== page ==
A2DP (Stereo Bluetooth Headset) on Linux

  • January 11, 2008
  • Avatar for jacob

Note: These instructions will eventually be obsolete. This will not work with Bluez 4 or above, included with Ubuntu 8.10+. PulseAudio is also set to get automatic A2DP configuration through a Google SoC project very soon.

Wires are for suckers. In this day and age, wireless headphones are where it's at. While we may not be able to drop the power cord for the time being, we can at least get rid of annoying, east-to-tangle headphone wires by using a Bluetooth headset.

But no, you say, Bluetooth audio sounds horrible. Well my friend, you were probably using a low-quality profile such as HSP. If you want full-quality stereo profile, you want A2DP.

The first requirement is a Bluetooth adapter on your PC or laptop. The second is a Bluetooth headset that supports the A2DP profile, such as the Jabra BT60s headphones. Most earbud headsets don't support A2DP, so you're out of luck if you own one. Finally, you'll need the BlueZ Utils package installed.

Now we're on to the actual setup. A lot of A2DP tutorials out there require you to install some custom system service or do some weird voodoo dance to get them to work. The reference I have found so far has worked every time for me. Most of this is simplified instructions from the BlueZ wiki, so if you are looking for additional setups I suggest you look there after trying this.

Feeling lazy and want me to do this all for you? Well, today is your lucky day. I've made a custom script that will automatically configure it all for you.

a2dp.sh (1.3 KB, Shell Script)
(Paranoid? View all of the scripts that will be installed.)

Simply run it as a normal user and follow all of the steps:
bash a2dp.sh

It will automatically download the connection script and ALSA configuration file to get the job done. All of the scripts will be installed into ~/.a2dp, with an autostart file in ~/.config/autostart.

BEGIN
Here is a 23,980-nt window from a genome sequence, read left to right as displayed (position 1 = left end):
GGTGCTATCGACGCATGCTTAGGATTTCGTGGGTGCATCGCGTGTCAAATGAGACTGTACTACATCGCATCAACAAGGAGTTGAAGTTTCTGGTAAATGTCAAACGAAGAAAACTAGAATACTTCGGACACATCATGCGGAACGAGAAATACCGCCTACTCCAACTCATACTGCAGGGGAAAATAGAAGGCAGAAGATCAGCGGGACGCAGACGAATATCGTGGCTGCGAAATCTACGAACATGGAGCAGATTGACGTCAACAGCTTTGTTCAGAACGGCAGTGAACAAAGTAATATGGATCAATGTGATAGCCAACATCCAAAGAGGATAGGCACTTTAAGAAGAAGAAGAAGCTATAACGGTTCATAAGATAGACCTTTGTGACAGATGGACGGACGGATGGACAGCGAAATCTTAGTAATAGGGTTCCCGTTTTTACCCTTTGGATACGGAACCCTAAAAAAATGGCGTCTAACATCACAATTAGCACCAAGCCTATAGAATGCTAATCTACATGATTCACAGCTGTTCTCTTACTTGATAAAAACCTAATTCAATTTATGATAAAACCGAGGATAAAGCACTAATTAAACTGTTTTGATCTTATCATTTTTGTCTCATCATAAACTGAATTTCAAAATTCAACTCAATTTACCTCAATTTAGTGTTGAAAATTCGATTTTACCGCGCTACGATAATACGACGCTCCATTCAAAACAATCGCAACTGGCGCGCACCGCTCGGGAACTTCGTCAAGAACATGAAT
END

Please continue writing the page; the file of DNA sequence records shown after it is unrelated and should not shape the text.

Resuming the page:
After you run it, you probably want to use it with a media player. All you need to do is tell your music/video player to use the "bluetooth" output device. Some players, like Audacious and Amarok, let you specify this in their preferences. GStreamer-based applications, like Banshee and Rhythmbox, rely on GStreamer to output to the right device. To do this, a "toggle" script was included with the script above: ~/.a2dp/toggle.sh. To get the most use out of it, add it to your panel.

In GNOME, right-click a blank space and select Add to Panel, then Custom Application Launcher. Fill it in with the settings below. You must use a full path to the script. To see any dialogs, you must have Zenity. It will work without them, but there will be no notification.

To switch to and back from your Bluetooth headphones and speakers, just give it a click:

(Again, for non-GStreamer apps, this step is not required. Just set the ALSA device to "bluetooth" in the player preferences.)

Fire up your favorite music player and enjoy.

AVRCP (Remote Control)

Some headsets may have control buttons, such as pause, next, and rewind. These may work by default on some desktops, but if it doesn't, there is a good chance you don't have uinput enabled. Open the file /etc/modules with root permissions and add the line with uinput at the end. Save the file and reboot, and AVRCP should work.

Avatar for jacob Jacob Peddicord

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